Pattaya bars 1

Walking Street is so busy, so claustrophobically full of people buying other people like they are pieces of meat. Rubbing shoulders with those who shamelessly purchase other human beings out in the open feels like a form of hell on Earth. Watching adults forcing little girls to dance in the street before the ogling eyes of men is enough to turn even the toughest stomach. Many bars there have bouncers standing outside of their doors, not to protect the women and girls inside, but instead to ensure their merchandise is paid for and brought back. We learned these bars are owned by the Russian mafia and the girls within them are mostly trafficked.

On Walking Street alone, there are women and girls from all over the world. The one thing connecting us all—the girl from Asia and the girl from Africa, the girls being sold, and the women whose hearts broke at the sight of them being purchased—is a God whose undeniable love for us is real, who desperately wants us to know Him. I believe God brought us to Pattaya to see the 5-year-old girl heavily made up and barely dressed, dancing and seductively winking at her admirers. Where did she learn that? I cried inside. My attention was also drawn to a girl with bruises running down her leg, dancing in the window above a bar. How did she learn to smile through pain? I wondered.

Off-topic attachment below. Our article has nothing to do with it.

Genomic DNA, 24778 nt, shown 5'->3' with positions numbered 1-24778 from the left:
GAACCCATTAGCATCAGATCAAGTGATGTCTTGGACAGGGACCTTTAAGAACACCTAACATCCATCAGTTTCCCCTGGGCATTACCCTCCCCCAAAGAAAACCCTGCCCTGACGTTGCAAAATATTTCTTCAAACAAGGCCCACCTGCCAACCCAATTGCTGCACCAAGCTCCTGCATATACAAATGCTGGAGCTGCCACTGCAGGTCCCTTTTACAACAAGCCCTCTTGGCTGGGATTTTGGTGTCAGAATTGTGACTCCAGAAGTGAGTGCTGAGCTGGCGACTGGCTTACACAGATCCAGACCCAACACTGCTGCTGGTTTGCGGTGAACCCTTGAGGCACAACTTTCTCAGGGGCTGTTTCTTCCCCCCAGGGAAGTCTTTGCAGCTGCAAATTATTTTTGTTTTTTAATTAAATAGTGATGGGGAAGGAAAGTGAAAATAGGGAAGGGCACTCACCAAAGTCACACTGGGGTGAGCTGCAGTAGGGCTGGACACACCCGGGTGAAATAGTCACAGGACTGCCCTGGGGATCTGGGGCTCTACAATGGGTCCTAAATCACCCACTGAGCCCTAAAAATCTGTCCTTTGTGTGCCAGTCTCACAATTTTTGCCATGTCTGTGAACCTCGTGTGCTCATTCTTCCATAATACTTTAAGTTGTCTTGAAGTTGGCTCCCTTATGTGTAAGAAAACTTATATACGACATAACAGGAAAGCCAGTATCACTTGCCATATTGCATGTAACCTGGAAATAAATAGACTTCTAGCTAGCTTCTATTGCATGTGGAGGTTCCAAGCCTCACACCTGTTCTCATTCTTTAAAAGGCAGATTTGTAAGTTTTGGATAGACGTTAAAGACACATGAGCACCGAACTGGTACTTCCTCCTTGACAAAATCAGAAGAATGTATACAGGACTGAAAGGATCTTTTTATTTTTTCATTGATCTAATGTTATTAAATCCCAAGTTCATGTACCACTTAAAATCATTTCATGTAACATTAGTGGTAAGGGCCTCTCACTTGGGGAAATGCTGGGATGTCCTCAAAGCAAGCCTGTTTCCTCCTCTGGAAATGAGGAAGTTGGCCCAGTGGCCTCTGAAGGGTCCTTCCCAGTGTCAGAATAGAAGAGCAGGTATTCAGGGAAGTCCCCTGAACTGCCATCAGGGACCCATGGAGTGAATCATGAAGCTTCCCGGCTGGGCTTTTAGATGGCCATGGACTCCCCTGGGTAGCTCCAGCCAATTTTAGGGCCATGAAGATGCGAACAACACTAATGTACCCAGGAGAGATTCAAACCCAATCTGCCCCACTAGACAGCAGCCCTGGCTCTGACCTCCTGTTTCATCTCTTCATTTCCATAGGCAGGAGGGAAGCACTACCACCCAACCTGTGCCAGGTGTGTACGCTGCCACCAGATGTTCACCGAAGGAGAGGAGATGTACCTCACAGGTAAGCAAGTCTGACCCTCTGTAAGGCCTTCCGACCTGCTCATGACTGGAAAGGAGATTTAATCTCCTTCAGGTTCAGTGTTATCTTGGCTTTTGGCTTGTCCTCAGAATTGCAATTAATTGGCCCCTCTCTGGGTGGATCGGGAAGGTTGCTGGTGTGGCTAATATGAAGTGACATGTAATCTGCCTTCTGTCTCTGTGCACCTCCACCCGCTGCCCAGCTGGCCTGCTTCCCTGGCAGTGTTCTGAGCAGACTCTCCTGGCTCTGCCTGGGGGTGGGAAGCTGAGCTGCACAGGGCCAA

At one point, a man grabbed one of my teammates’ arms and attempt to purchase her. Perhaps that was God revealing to us that this COULD be us. We could be the ones barely dressed, feigning happiness and enthusiasm to go with the next paying customer, not knowing what the following hours would bring but understanding fully that our worth had literally been quantified.